We learn all about Amar's life and his tragedies, and toward the end of this section, we're treated to a view of a young blond woman weeping in the holding area across from him--and we know she's Alice because she's wearing the same Searle coat with the black fur around the hood that Ezra bought her back when the two of them were a thing in "Folly." But we don't find out why she's there--except that we're supposed to see her as a character in Jaafari's story, the author of it? Or he is the author of her story? Keep 'em guessing. The final clue comes not in the "Madness" section--which leaves both Alice and Jaafari in a Kafkaesque lack of closure--but in the "Ezra Blazer's Desert Island Discs" section. There, we're treated to Ezra's ramble about the two or three or "all right, maybe four" times that depression hit, when women left him and his brother died. Then the kicker, at least it's supposed to be the kicker, on p. 260-261 of the British edition: "Our military might is unmatched and in any case the madness is at least an ocean away. And then all of a sudden we look up from ordering paper towels online to find ourselves delivered right into the madness." [Get it? Amar's madness, the war madness, Iraq and Middle East madness.] Ezra goes on: "And we wonder: How did this happen? . . . what good will it do, the willful and belated broadening of my imagination? A young friend of mine has written a rather surprising little novel about this, in its way. About the extent to which we're able to penetrate the looking-glass and imagine a life, indeed a consciousness, that goes some way to reduce the blind spots in our own. It's a novel that on the surface would seem to have nothing to do with its author . . . " 
So now it's confirmed that his young friend, Lisa Halliday or Alice, wrote Asymmetry.
I am one of those readers who feels cheated. Especially because we're getting slammed with that overused "looking glass" metaphor again. No, we did not get through the looking glass. If we had, we'd have learned how Ezra and Alice's relationship ended, what happened to Amar and whether he ever got out of the airport to see Alistair, and what Ezra thinks about Alice's novel--much more of what Ezra thinks of Alice's novel! And then you'd have three novels. Three very long novels. Instead of one skinny, clever novel--too clever by half. I can't help but think this novelist chose not to go through the agony of living through Alice's and Amar's states of mind when they're thrust into the dramas she creates. The ending is a clever deus ex machina rendered popular by the death of my hero, Philip Roth--I think of the miraculous voice of Portnoy and the scintillating plotting--not to mention the panorama of America's race, politics, and gender issues in The Human Stain--and conclude that Asymmetry is a footnote to the life of a genius.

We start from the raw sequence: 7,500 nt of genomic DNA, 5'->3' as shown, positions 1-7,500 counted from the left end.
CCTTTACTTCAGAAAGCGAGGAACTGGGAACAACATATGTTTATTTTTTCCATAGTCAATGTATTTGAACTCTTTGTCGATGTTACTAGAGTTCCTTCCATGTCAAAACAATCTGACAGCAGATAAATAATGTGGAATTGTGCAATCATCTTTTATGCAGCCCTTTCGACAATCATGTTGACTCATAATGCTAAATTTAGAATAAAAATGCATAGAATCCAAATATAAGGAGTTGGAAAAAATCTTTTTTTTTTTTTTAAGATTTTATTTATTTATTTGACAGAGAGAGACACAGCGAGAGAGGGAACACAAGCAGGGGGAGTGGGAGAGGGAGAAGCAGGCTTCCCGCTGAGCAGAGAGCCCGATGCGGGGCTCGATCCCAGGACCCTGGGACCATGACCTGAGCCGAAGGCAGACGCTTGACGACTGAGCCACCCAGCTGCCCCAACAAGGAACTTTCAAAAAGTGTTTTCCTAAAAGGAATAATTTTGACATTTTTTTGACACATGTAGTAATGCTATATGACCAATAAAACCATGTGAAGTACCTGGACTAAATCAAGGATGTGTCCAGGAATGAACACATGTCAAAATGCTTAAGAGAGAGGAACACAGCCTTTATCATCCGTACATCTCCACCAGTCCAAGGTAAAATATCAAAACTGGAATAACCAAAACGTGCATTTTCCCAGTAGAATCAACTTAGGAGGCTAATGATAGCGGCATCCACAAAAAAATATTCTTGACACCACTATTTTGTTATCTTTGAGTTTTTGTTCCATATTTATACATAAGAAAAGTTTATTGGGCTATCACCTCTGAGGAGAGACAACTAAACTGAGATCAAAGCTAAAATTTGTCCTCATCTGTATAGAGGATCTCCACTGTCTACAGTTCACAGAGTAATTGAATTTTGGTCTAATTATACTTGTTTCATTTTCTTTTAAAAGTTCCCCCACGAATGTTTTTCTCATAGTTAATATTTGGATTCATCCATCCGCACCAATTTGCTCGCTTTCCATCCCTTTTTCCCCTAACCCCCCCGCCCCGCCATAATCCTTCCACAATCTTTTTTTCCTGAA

But more: Lisa Halliday is, I persist in feeling, cheating herself as a novelist. She's selling herself short. Her gifts are considerable--she can create endings, but perversely (it must be that--it could be a desire to be mathematically precise--it can't be laziness) she won't. 
The question of whether the choir girl can imagine the mind of the Muslim hot dog seller--of course she can. Of course he can imagine her mind, too. Literature abounds with unlikely narrators: how did he think of her? Vice versa? One example will suffice: In Thomas Mann's Schwarze Schwäne ("The Black Swan" in English) a menopausal woman who has inexplicably begun to bleed again, argues with her daughter, who has cramps, insisting menstruation is a wonderful experience the daughter ought to appreciate.  I first read this story in a graduate seminar with the late lamented and brilliant Steven Marcus--who, and this is the only time I ever saw this happen, didn't get it. He began the class by saying, "this mother and daughter are having a wonderful, loving conversation." Both I and another women sprang to our feet--I think we did, at least we interrupted him, which none had ever dared to do--and informed him that this mother was anything but loving--she was jealous. How, I later wondered, had Mann gotten so far inside the mind of women that even Steven Marcus didn't understand--when any woman would?
So the answer to Lisa Halliday's Alice is: Of course you can imagine. So imagine. And then imagine Amar's fate--imagine how he does nor does not get out of that airport. Imagine Alice's fate: what are her last romantic moments with Ezra, and why?
Plotting. The hardest part of all. Mastery lies in plots that wind up the reader, moving so smoothly that you can't imagine how the author agonized his or her way through them.
Ms. Halliday: please agonize--tell us the rest of the story. I don't want the symmetries: Oh, look, here's Alice, and here's Alice imagining Amar, or vice versa, and here's Blazer imagining both. I want to know what happened.